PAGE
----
(Lisbon/CNE) – Last month, 17000 Scouts gathered for seven days at “ACANAC 2012” at CNE’s (Corpo Nacional de Escutas) National Activity Centre in Idanha-a-Nova, Castelo Branco. Among them were 110 Scouts from Spain, the United Kingdom, Luxembourg, France, Sweden and Guinea-Bissau, and a team of Portuguese volunteers ready to receive them and to bring the international experience to the thousands of Scouts from all over Portugal.

ACANAC – CNE’s National Jamboree – usually takes place every four years. Reflecting the 2012 edition’s main theme “Scouting – Education for Life” and under the assumption that having international experience was essential in the education of young people sters who are growing up in increasingly global and multicultural communities, CNE’s International Team worked together to bring a strong international experience to the largest scout camp ever held in Portugal.

International Team HQ at ACANAC 2012

The International Team’s HQ was a tower projected to have 8000 recycled PET bottles make up a world map. This map, where Portugal was represented by two sole bottles, is the protagonist of the International Team’s campaign, which aims to make the scouts put their experience into perspective by scaling up the world they know to the world that is still left to discover.

Workshops area

Even though the PET bottle project remains unfinished, it was under the shadow of the tower that the real international experience took place. Here, the team provided a number of workshops aimed at developing hands-on multicultural and World Scouting experience. Throughout the week, around 4000 Scouts took part in different workshops such as Religions, World Scouting, Getting to know Lusophonia (the Portuguese Speaking Countries), Partnerships in Scouting, Messengers of Peace and World Dances.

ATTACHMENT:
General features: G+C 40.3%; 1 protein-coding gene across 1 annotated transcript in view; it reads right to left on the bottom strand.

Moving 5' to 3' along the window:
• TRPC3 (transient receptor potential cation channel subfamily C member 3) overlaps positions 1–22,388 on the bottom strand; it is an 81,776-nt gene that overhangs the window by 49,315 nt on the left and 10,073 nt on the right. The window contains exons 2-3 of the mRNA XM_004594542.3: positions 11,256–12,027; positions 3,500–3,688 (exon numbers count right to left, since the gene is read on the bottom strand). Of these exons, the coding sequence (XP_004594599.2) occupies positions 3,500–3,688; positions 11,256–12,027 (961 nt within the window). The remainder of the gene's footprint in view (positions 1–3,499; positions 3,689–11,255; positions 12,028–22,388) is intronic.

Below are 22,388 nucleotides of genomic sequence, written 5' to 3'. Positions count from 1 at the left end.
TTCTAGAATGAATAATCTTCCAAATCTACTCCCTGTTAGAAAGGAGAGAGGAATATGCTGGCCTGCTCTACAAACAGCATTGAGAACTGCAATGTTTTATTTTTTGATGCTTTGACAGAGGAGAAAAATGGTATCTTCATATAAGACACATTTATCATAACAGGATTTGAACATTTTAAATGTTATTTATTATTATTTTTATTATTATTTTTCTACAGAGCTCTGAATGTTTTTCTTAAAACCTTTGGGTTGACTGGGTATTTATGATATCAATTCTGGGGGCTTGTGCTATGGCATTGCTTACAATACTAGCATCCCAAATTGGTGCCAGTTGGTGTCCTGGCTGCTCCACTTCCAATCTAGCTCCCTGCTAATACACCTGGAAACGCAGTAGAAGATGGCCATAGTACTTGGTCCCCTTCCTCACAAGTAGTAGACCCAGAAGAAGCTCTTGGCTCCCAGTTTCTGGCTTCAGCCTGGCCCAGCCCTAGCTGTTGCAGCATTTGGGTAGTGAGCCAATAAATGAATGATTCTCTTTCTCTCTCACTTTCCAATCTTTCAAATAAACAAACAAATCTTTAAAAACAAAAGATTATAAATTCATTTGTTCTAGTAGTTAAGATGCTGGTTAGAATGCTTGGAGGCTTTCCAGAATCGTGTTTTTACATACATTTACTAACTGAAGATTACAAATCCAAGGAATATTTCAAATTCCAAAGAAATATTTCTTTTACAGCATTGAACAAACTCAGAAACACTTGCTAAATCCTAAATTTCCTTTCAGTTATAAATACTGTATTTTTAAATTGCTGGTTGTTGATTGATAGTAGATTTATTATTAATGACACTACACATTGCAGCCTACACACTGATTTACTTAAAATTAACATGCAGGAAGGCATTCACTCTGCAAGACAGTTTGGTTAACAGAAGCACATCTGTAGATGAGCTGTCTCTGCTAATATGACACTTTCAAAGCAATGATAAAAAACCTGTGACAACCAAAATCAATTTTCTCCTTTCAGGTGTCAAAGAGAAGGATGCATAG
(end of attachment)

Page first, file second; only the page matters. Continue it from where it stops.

Cubs activity

The rest of the action took place in the scorching terraces of the camp, where Scouts from abroad, from Cubs to Rovers, mingled with their new Portuguese friends and adjusted to the conditions which, for some, were very different from the ones at home. Scouts from Britain and Sweden for example, who are usually prepared for rainy camps, had to deal with temperatures around 40ºC, whilst the rare Spaniard was frequently chased down by eager Scouts chasing autographs to complete a set activity.

Building a wood table

It is, in fact, in these exchanges, where Portuguese Scouts constructed a wooden table with the UK Scouts, a Scout from Guinea taught young Scouts a typical African dance, or Scouts from abroad traded scarves and badges, that we see our young members beginning to deal with the multicultural challenges that this world brings them.

After craftily overcoming the language barriers, the Scouts came to face with the notion that there are more common interests between them than the differences that set them apart as cultures. The perception of these differences was then transformed into the curiosity of getting to know them better; and in this curiosity lies the openness with which our young and older Scouts will face future challenges in a world with barriers which are no longer so much defined by distances as by cultural differences.

It is by experiencing that we get to know and respect, and this is how we aim to educate our Sscouts for a life in a global, multicultural world.

PS: The International Team of CNE would like to thank all the ISTs who helped out with the activities, as well as Patrik Hedljung. WOSM’s outgoing Director of Global Projects, who kindly collaborated with the Messengers of Peace workshop.

(c) Text – Joana Osório
(c) Pictures – CNE 2012


José Figueira
About The Author

José Figueira

José comes from Portugal and is a Unit Manager for Adult Resources (Educational Methods) at the European Scout Office. He is responsible for a number of projects and events but has a particular focus on Adult Resources.

Leave a Reply

Your email address will not be published. Required fields are marked *